•n. 10, ajouter: pp. 69-71

•n. 12, Levy ne parle pas de "1290" mais de la "fin du XIIIe,"

lire 'p. ix' et non 'pp. viii ss. de cet ouvrage.'


•n. 14, il n'y a pas de pages numérotées en chiffres romains,

l'ouvrage commence p. 7.


•n. 15, les Epopées françaises, 2e éd., II, 143: ne comporte pas

la citation en question.


•n. 30, Gautier, II, et non III, 446
•n. 36, "pp. 197-203": ces pages ne renvoient pas aux Notes,

mais plutôt à la Table des noms propres, ou d'ailleurs

il n'est pas fait mention "de l'auteur et du scribe."

Pour les coquilles:

•p. xv: pallié, et non pallié à

•p. xxiv [-(i)er]: XCII et non LCVII; ajouter: CXXXIX

•p. xxv [-on] : XXXI, et non XXI

•p. 155, n. 59: identiquement à, et non que

•p. 158, n. 19 ss.: public, et non publique

•p. 160, n. 1532: capitales, et non capitaux

•p. 161, n. 2907 ss.: pour, et non pour-

•p. 163, n. 4002: vis-à-vis de, et non vis-à-vis

Voici donc une publication assez contestée. Elle nous semble
cependant présenter une introduction intéressante, un texte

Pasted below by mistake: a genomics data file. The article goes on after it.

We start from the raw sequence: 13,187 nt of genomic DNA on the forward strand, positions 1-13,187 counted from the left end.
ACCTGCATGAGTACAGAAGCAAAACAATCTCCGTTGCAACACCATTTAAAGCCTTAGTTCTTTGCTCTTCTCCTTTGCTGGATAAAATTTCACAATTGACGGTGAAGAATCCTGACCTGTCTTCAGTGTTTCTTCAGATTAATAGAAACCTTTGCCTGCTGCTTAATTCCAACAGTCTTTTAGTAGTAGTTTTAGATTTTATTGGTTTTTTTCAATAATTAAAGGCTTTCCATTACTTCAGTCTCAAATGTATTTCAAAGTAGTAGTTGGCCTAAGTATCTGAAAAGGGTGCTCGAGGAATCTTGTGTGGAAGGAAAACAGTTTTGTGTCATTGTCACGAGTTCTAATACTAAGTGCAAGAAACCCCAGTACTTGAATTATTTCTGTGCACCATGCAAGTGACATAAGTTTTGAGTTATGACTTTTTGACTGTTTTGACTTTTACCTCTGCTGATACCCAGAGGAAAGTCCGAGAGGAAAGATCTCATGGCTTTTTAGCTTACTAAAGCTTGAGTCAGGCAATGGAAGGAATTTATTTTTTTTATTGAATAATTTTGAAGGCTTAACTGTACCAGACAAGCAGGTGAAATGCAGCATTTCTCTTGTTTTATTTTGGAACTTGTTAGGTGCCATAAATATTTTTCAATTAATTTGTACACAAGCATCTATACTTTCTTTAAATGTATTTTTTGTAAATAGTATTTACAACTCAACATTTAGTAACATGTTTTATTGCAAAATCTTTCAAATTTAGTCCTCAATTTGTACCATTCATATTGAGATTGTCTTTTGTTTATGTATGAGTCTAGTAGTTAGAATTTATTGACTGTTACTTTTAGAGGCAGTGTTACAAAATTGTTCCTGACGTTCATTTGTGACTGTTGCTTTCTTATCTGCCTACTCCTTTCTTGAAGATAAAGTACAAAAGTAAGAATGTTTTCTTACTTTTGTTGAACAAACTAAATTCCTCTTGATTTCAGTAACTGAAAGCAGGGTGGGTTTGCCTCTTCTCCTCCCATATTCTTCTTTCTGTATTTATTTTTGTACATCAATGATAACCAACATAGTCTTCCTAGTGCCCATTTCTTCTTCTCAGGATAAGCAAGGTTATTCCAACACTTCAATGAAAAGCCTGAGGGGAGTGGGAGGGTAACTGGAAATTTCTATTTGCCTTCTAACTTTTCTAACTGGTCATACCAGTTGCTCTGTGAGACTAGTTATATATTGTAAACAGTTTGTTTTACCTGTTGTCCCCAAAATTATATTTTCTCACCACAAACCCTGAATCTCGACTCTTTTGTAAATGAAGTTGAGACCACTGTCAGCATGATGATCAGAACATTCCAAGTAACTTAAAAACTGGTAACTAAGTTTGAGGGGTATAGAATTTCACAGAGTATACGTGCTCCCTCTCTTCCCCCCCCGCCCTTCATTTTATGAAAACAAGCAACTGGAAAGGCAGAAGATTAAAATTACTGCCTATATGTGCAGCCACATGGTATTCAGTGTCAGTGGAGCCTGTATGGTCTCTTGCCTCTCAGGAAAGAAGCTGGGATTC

suffisamment authentique et suffisamment commenté pour constituer

66 Olifant / Vol. 12, No. 1 / Spring 1987

dans son ensemble une présentation actuellement adéquate d'un texte
encore trop peu connu. Qui ira plus loin?

Jean Miquet


Carleton University, Ottawa

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Ruth H. Webber

Martin de Riquer. Chanson de Roland / Cantar de Roldán y el


Roncesvalles navarro. Biblioteca Filológica I. Barcelona: El Festín
de Esopo, 1983. Pp. 403.

Any new publication by Martín de Riquer, one of Spain's


most erudite scholars, deserves careful scrutiny. He will principally
be remembered by readers of Olifant for his important and extremely
useful Les Chansons de geste françaises (2nd ed., Paris, 1968)
together with La leyenda del graal y temas épicos medievales
(Madrid, 1968). In Riquer's edition of the Chanson de Roland, the
French text occupies the left side of the page accompanied by a
Spanish prose translation on the right, with notes filling the
remaining space.

The text itself is based on the Oxford manuscript with


prudent emendations and lacunae filled in to make it more readily
comprehensible, following the models of Roncaglia and Segre. A